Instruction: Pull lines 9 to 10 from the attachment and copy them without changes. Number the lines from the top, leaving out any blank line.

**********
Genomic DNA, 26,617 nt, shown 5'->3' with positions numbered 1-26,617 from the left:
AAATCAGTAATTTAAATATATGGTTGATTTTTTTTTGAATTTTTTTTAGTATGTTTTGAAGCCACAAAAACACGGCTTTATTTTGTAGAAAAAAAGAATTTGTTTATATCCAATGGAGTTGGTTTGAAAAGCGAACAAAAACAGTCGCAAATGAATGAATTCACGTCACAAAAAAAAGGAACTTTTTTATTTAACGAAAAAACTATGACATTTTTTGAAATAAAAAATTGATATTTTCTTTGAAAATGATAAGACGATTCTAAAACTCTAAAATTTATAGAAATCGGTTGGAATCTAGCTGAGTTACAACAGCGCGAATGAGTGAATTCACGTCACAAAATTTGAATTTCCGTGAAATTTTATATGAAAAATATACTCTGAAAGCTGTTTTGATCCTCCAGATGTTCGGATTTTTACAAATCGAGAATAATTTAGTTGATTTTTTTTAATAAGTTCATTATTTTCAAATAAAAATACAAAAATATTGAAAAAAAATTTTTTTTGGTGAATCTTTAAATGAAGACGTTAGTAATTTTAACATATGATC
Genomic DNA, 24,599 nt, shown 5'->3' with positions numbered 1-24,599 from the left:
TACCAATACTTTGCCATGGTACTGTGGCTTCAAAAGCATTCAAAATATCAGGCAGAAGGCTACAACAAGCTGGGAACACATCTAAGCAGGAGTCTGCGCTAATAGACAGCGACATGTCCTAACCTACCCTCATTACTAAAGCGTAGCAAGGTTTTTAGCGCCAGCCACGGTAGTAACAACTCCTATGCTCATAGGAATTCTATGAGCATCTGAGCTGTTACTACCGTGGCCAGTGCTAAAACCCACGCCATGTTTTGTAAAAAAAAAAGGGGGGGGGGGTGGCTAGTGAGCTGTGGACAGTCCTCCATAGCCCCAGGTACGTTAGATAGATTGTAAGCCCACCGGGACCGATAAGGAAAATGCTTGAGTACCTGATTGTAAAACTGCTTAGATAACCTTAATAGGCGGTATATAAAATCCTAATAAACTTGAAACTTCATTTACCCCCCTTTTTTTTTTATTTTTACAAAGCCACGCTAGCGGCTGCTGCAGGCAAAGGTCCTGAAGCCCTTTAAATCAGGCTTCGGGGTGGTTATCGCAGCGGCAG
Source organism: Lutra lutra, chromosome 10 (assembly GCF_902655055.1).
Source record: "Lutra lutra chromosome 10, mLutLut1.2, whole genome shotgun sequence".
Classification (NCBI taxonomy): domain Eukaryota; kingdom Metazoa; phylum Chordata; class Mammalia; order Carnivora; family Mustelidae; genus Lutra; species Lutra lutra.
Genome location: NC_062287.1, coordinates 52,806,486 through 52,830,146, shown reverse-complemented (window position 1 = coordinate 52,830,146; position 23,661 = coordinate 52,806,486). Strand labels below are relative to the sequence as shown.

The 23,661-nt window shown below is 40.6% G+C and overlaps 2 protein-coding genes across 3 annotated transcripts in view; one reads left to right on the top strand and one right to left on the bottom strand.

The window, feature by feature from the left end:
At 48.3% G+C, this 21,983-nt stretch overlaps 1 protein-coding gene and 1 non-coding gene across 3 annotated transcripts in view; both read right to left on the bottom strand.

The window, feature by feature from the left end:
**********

The 23,661-nt window shown below is 40.6% G+C and overlaps 2 protein-coding genes across 3 annotated transcripts in view; one reads left to right on the top strand and one right to left on the bottom strand.

The window, feature by feature from the left end: